NEW YORK (Reuters) - Citigroup Inc’s (C.N) plan to sell $12 billion of loans and bonds made to private equity firms is seen as a positive for the bank and the loan market, but the deal will leave the largest U.S. bank with exposure to those private equity firms even after the sale.
That’s because Citi is financing much of the sale itself, according to a person familiar with the deal. It is lending some money to the private equity firms, which will combine it with some of their own money to purchase the debt.
Essentially, Citigroup is re-lending money, but on different terms. The new loans are obligations of the private equity firms, and Citi is selling the original loans to the firms at somewhere around 90 cents on the dollar.
“The bank still has some of the same risk, but they have a lot of equity in front of them, and it’s not on their balance sheet anymore,” said David Bailin, head of alternative investments at Bank of America, speaking at the Reuters Hedge Funds and Private Equity Summit. Bailin had no direct knowledge of the Citi deal.
After the sale, Citi would no longer have to mark down the original leveraged loans if their value falls further, a real possibility in the currently disrupted credit markets. It also allows the bank to confirm the recorded values of other leveraged loans in its portfolio.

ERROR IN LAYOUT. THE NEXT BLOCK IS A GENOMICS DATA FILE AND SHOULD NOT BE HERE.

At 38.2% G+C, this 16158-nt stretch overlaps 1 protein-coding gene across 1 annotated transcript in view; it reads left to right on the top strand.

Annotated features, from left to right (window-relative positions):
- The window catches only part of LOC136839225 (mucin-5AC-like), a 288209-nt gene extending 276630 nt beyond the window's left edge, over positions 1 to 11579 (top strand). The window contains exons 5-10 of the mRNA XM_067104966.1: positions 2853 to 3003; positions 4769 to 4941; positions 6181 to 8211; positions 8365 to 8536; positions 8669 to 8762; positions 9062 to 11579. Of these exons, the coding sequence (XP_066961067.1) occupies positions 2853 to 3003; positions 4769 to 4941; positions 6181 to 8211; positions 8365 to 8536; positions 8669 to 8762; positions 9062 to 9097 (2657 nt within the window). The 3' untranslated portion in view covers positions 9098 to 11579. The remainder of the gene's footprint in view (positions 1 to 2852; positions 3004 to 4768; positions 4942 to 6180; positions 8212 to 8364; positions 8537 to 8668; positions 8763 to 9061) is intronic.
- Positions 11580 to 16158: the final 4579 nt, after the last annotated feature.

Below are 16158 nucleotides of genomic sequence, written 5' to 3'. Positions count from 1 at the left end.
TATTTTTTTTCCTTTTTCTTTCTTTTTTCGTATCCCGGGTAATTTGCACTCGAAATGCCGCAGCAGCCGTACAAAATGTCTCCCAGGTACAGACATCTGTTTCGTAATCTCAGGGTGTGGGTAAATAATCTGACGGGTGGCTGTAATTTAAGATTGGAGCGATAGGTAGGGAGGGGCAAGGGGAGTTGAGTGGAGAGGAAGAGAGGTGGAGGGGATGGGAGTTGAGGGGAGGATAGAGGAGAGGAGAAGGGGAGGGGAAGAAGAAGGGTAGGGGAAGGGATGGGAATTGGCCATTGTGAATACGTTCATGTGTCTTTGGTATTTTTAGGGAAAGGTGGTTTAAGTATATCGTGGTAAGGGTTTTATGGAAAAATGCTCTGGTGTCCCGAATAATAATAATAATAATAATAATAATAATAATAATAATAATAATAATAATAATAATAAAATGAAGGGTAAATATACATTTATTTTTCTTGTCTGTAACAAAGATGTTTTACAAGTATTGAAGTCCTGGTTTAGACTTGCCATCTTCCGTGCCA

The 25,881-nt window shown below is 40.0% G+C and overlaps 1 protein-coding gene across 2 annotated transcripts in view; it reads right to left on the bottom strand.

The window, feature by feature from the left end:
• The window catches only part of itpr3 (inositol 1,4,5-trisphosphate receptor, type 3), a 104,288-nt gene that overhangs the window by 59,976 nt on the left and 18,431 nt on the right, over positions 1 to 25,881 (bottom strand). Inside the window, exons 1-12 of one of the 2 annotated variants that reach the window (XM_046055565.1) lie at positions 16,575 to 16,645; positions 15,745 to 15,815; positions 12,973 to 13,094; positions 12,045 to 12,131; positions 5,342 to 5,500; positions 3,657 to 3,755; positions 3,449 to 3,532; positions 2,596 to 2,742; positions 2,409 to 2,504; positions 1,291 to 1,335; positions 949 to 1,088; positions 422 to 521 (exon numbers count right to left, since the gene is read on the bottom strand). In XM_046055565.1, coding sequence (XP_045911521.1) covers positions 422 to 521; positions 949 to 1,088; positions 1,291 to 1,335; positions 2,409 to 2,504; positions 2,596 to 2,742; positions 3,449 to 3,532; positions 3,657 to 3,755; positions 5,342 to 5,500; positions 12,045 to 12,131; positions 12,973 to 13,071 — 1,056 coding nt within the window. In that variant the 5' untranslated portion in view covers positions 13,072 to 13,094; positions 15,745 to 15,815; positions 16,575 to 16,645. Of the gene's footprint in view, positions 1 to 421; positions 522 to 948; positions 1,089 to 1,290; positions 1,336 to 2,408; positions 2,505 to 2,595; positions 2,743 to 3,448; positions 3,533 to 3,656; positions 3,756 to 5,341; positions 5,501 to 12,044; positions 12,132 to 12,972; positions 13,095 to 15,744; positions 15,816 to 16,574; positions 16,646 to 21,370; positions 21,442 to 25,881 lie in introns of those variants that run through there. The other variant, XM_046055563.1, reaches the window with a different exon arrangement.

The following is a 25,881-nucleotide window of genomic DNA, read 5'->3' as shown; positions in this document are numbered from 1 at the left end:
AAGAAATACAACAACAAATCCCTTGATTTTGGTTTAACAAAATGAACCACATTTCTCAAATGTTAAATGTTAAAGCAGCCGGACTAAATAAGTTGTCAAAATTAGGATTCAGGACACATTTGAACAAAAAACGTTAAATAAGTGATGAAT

“It demonstrates that there is a market for this paper,” said Marshall Front, Chairman of Front Barnett Associates in Chicago, which owns about 450,000 Citi shares. “This whole process of credit unfreezing, which started with the Federal Reserve opening the discount window to investment banks, is beginning to play out.”
The central bank said last month that it will allow investment banks to borrow from it directly, an unusual move designed to thaw frozen credit markets.
Loan markets greeted the news positively. Risk premiums on leveraged loans, or loans made to finance corporate buyouts, narrowed. One dealer said the news gives market participants comfort that banks may be moving closer to selling off their unsold loans.
That’s crucial for banks to be able to move beyond their current crisis and start to generate profits again, said Bruce Richards, the chief executive of Marathon Asset Management, a hedge fund and private equity group which has been buying some loans from banks.
“The banks and investment banks are dangerously leveraged at this current juncture. So they have to raise capital and offload assets. It’s the prudent thing to do,” Richards told the Reuters Summit.
Reuters LPC estimates that banks have about $113 billion of leveraged loans left to sell, a number that was closer to $154 billion at the end of 2007.
But not all markets were cheering the move.
Corporate bond spreads, or risk premiums, widened on Wednesday and are still at more than three times their levels of April 2007. And the U.S. stock market fell as well, with the Standard & Poor’s 500 falling as much as 1 percent.
The move makes sense for Citi, but also for the private equity firms, which can earn returns of more than 20 percent from the loans, assuming the obligations perform, a loan expert said.
Additional reporting by Tessa Walsh and Faris Khan of Reuters LPC, and Anastasija Johnson; Editing by Gary Hill